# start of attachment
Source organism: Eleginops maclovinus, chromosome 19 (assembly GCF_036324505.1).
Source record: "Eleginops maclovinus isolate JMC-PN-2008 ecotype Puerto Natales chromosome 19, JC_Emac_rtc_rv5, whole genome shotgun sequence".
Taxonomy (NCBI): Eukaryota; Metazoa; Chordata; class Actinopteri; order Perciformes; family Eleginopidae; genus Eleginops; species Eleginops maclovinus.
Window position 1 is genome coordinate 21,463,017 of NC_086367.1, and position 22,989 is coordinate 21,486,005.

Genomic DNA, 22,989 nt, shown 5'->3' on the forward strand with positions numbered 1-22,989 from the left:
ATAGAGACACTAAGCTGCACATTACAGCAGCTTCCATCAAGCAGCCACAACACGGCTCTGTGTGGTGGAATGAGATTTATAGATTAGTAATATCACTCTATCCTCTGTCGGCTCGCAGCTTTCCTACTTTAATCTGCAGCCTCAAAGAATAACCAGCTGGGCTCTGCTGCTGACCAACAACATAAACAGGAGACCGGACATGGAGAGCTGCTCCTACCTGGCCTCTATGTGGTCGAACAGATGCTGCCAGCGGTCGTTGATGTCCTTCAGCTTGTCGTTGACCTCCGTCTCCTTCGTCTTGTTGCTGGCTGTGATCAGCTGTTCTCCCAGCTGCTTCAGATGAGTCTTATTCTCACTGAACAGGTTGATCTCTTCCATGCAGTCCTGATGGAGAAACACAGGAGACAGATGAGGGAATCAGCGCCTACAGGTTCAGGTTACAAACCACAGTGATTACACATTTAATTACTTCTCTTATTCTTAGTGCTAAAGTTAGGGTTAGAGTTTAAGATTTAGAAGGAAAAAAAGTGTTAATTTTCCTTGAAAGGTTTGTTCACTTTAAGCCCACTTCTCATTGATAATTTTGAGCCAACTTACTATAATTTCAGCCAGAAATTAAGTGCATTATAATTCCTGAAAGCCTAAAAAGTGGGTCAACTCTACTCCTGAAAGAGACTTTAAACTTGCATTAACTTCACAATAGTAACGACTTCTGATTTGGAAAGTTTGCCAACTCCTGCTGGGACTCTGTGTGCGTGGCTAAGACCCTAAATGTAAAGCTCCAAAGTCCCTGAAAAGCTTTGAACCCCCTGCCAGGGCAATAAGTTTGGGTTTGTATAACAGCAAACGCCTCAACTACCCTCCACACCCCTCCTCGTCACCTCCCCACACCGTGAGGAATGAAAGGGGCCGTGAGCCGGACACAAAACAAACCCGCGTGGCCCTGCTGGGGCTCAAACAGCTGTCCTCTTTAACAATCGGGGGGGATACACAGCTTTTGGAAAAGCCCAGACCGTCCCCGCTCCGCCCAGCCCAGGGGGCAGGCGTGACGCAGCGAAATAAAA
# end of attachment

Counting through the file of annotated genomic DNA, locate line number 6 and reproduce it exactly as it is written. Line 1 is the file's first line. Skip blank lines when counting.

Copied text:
ATAGAGACACTAAGCTGCACATTACAGCAGCTTCCATCAAGCAGCCACAACACGGCTCTGTGTGGTGGAATGAGATTTATAGATTAGTAATATCACTCTATCCTCTGTCGGCTCGCAGCTTTCCTACTTTAATCTGCAGCCTCAAAGAATAACCAGCTGGGCTCTGCTGCTGACCAACAACATAAACAGGAGACCGGACATGGAGAGCTGCTCCTACCTGGCCTCTATGTGGTCGAACAGATGCTGCCAGCGGTCGTTGATGTCCTTCAGCTTGTCGTTGACCTCCGTCTCCTTCGTCTTGTTGCTGGCTGTGATCAGCTGTTCTCCCAGCTGCTTCAGATGAGTCTTATTCTCACTGAACAGGTTGATCTCTTCCATGCAGTCCTGATGGAGAAACACAGGAGACAGATGAGGGAATCAGCGCCTACAGGTTCAGGTTACAAACCACAGTGATTACACATTTAATTACTTCTCTTATTCTTAGTGCTAAAGTTAGGGTTAGAGTTTAAGATTTAGAAGGAAAAAAAGTGTTAATTTTCCTTGAAAGGTTTGTTCACTTTAAGCCCACTTCTCATTGATAATTTTGAGCCAACTTACTATAATTTCAGCCAGAAATTAAGTGCATTATAATTCCTGAAAGCCTAAAAAGTGGGTCAACTCTACTCCTGAAAGAGACTTTAAACTTGCATTAACTTCACAATAGTAACGACTTCTGATTTGGAAAGTTTGCCAACTCCTGCTGGGACTCTGTGTGCGTGGCTAAGACCCTAAATGTAAAGCTCCAAAGTCCCTGAAAAGCTTTGAACCCCCTGCCAGGGCAATAAGTTTGGGTTTGTATAACAGCAAACGCCTCAACTACCCTCCACACCCCTCCTCGTCACCTCCCCACACCGTGAGGAATGAAAGGGGCCGTGAGCCGGACACAAAACAAACCCGCGTGGCCCTGCTGGGGCTCAAACAGCTGTCCTCTTTAACAATCGGGGGGGATACACAGCTTTTGGAAAAGCCCAGACCGTCCCCGCTCCGCCCAGCCCAGGGGGCAGGCGTGACGCAGCGAAATAAAA